Today's Wall Street Journal has an article on the considerable success Japanese book publishers, TV and movie producers are enjoying with fare developed from amateur content posted to the Internet. The most conspicuous example is "Train Man," which started as the chat room conversations of a lovelorn otaku. The book grossed $11 million (big money in Japan), and spawned a franchise of equally successful television and movie adaptations. Train Man is really crowdsourcing twice over: A genuine work of non-fiction, the Train Man himself crowdsourced his book by using a group of authors to generate content, and the publisher is crowdsourcing by using the Internet as a breeding ground for talent.
This is in contrast to the experience in America, where crowdsourcing has yet to be responsible for a breakout success on the scale of Train Man (Rocketboom has eyeballs, but not much revenue). On the other hand, not many old media companies on this side of the Pacific are working the model, at least on the scale the Japanese are. From the Article:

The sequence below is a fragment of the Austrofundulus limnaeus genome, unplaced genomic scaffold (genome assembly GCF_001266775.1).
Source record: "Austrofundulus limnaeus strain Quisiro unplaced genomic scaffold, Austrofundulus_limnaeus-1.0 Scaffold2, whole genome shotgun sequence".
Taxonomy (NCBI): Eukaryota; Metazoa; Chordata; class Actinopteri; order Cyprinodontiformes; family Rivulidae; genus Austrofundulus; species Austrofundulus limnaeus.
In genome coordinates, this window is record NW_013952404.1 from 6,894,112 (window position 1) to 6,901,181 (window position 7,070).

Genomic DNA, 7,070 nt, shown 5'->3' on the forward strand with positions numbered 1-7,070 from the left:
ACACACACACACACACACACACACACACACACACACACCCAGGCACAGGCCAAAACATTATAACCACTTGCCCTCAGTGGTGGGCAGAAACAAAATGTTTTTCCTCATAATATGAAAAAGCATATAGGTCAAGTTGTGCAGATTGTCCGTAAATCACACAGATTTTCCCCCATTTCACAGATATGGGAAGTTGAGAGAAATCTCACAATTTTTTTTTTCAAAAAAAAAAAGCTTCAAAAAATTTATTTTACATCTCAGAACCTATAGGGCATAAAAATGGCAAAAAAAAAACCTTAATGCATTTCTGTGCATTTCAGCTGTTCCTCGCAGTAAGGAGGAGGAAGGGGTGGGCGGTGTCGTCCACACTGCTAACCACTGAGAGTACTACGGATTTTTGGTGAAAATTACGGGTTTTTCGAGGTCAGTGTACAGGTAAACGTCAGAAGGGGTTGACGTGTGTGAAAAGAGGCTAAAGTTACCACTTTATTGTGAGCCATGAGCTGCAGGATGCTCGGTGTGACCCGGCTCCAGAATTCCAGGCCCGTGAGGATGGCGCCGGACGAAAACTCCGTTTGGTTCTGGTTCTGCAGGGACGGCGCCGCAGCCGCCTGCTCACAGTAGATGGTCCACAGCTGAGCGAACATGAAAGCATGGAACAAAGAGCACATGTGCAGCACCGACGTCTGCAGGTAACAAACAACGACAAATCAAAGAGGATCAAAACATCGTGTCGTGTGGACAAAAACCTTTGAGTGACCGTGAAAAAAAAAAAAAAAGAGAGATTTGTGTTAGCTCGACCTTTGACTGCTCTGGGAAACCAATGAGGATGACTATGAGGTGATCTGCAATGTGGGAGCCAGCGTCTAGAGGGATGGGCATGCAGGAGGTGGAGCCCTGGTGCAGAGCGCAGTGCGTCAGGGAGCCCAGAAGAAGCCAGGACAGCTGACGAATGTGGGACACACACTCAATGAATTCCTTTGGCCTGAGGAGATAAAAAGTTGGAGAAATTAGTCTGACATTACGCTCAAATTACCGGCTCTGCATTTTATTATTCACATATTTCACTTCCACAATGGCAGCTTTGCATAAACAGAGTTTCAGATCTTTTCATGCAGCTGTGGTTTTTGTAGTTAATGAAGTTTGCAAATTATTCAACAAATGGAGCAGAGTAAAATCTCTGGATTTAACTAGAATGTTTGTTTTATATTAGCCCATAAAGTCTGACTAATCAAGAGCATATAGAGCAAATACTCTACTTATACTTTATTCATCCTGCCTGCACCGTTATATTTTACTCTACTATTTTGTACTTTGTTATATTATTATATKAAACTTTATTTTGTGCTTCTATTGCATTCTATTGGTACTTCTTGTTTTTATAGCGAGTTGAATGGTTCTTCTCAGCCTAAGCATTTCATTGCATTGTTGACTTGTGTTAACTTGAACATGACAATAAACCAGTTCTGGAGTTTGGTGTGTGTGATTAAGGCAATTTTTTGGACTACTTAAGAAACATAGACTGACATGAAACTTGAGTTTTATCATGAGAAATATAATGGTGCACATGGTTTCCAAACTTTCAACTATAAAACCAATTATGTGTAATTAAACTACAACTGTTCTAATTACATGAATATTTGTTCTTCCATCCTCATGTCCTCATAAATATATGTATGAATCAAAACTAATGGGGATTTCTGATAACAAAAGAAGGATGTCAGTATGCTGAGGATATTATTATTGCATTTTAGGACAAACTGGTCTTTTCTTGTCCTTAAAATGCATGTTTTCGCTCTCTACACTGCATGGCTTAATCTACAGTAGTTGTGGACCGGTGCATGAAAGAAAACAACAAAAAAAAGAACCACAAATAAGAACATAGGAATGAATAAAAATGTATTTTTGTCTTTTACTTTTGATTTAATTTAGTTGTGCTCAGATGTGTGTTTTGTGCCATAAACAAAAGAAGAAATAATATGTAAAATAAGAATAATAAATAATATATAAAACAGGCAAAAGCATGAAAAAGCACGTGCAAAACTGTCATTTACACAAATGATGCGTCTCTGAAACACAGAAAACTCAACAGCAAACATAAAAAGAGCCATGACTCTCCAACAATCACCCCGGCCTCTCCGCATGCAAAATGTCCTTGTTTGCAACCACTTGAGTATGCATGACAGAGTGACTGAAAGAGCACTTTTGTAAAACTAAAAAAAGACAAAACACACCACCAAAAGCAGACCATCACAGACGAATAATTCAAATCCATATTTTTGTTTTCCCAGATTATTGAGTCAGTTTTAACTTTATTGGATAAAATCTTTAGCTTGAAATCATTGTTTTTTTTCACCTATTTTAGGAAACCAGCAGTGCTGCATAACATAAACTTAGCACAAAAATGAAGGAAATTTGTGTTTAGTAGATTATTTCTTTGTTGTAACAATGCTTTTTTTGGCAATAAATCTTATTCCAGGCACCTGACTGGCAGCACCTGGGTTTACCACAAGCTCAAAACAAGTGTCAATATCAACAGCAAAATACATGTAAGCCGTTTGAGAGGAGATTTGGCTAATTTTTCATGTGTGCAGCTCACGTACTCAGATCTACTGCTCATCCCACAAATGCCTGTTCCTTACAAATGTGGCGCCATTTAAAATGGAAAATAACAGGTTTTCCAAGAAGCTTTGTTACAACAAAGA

Since January 2004, more than 300 books based on blogs, personal home pages, and bulletin boards have been published in Japan, about three times as many as in English.
Yet interestingly, the experience of the Japanese media companies would seem to confirm my emphasis on employing the crowd not just as a generator of value (be it through content, ideas, designs or solutions), but as a filter to weed out the brilliant from the merely banal. Again, from the Journal:
Japanese book publishers are scouring the Internet for the next "Train Man." Kodansha Ltd., Japan's biggest publishing house, hires a firm to keep an eye on thousands of blogs and dig up other material. But of the hundreds of books based on Internet content, only a few are big sellers, and fewer still get made into movies, TV shows or videogames. "Internet content is like sand on a beach," said Hiroko Gunji, editor of "Train Man" at Shinchosha. "There's lots of it, but it's incredibly difficult to find the specks of gold in the sand."